Designing new devices and developing new solutions for mobile environments is a painful process as everyone who has worked on new platforms and millions of possible configurations know.
If you are a semiconductor maker who is working on Android or Linux and creating a base port for your new chip, a device maker designing incredible devices that customers crave and love or an application developer working with the latest devices, you are most probably working with such unstable environment.
We have great news for anyone frequently building the full Android stack: Bitbar has managed to squeeze build time of entire Android stack to just mere 7 minutes! When you can experiment changes at that pace, it changes the way your organisation develop on the platform.
When you can build and run all tests in such short time, each developer will have instant feedback and are able to fix, or revert, any problem within a couple of minutes, after a commit, with minimal effect to people working on other parts of the stack/application. But if the build takes, say, 1-2 hours, which is rather normal time for Android builds, then by the time a build failure is detected the whole team is affected. Continuous integration also eliminates a need for separate integration process, which is common when building large software (“We do not need to build the entire stack because we just build the changed parts” is pretty normal, what we hear. And when many parts are changed at the same time, you face integration hell, because you do not know what part broke your build or why tests started failing).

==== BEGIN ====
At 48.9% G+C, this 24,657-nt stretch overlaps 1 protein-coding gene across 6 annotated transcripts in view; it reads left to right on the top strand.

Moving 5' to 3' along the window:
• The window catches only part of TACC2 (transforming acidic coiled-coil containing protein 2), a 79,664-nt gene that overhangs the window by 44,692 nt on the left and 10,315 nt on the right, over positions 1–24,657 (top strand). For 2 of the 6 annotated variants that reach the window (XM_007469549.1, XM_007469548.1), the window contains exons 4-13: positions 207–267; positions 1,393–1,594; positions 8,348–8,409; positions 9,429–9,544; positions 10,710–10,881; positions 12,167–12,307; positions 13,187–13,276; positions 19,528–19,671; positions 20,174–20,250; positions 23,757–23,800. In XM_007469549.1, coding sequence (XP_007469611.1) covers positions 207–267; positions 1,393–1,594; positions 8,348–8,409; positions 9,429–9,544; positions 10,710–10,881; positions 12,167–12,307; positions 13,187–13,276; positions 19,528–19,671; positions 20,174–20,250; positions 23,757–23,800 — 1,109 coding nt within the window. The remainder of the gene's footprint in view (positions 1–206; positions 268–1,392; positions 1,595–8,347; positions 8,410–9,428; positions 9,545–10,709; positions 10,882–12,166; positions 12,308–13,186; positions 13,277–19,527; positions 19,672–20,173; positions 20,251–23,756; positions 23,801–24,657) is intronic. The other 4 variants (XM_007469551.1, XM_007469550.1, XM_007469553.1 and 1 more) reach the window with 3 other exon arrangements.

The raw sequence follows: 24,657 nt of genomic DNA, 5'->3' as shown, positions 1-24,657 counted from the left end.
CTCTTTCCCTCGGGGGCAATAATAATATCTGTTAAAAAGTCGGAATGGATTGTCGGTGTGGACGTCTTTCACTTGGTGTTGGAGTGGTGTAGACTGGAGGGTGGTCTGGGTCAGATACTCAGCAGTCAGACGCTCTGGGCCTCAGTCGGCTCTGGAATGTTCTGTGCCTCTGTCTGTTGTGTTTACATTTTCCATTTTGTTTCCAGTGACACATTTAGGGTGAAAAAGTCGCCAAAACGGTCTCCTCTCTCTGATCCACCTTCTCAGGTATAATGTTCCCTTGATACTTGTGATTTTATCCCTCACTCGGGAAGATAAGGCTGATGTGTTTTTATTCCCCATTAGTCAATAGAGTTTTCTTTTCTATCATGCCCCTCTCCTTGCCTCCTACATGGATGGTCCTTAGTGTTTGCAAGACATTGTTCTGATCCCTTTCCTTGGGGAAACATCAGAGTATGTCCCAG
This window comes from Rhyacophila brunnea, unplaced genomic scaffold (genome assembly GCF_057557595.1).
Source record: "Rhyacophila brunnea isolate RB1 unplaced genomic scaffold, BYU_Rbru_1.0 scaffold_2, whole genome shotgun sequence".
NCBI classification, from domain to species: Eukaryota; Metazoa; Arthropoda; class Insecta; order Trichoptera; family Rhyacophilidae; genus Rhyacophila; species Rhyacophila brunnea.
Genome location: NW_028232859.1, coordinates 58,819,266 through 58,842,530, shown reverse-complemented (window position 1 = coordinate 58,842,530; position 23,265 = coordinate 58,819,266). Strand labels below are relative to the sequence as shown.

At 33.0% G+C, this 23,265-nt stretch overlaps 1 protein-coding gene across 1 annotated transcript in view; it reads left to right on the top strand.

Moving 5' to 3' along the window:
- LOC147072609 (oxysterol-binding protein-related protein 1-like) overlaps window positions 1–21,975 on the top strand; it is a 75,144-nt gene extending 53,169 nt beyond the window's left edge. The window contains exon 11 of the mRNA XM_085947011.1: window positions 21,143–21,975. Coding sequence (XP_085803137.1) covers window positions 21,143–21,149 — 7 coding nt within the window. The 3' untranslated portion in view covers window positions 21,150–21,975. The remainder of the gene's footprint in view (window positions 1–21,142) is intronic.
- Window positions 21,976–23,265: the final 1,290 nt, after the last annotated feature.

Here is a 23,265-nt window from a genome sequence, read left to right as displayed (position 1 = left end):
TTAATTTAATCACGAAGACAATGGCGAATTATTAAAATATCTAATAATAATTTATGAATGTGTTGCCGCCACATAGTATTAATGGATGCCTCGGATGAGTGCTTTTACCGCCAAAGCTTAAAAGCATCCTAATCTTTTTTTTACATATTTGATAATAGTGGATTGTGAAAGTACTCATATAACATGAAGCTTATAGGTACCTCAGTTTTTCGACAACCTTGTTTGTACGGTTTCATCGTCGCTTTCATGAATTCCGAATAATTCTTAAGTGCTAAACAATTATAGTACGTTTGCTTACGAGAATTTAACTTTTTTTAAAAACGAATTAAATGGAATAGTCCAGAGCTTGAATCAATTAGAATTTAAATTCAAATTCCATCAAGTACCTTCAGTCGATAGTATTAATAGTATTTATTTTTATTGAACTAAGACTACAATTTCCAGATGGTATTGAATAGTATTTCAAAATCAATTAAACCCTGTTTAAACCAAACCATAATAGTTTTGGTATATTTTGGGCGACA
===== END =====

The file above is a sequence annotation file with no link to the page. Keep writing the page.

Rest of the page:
Running automatically Android Compatibility Test Suite (CTS) and all of its 25k+ individual tests (or just part of tests, it’s your choice) after code commit on emulator in cloud (very fast!) or on your actual device (automatically flashed with the new image), you can be sure that your new device is compatible with Android Market requirements all the time. And everyone can see the test results and trends from the Web UI of the service.
For application developers we have integrated Android Robotium to our Shaker build service, so that UI tests are automatically run on every possible device configurations after each commit. The test results & trend graphs can be viewed from the Web UI, they are not buried into log files on the developers’ workstation. The greatest thing is that tests written for Robotium framework require about a tenth of the amount of code required to create traditional Android tests.
It is normal for top management to have a low regard for software groups because software projects have more problems with delays and overruns than other parts of companies. They do not have full visibility to problems and progress of the development, which creates anxiety and pressure. We try to help software groups to deliver more and faster, on time and give necessary tools to see and show the progress. If you want to hear more, please contact us at sales(at) bitbar.com and request for our whitepapers (just out of press!)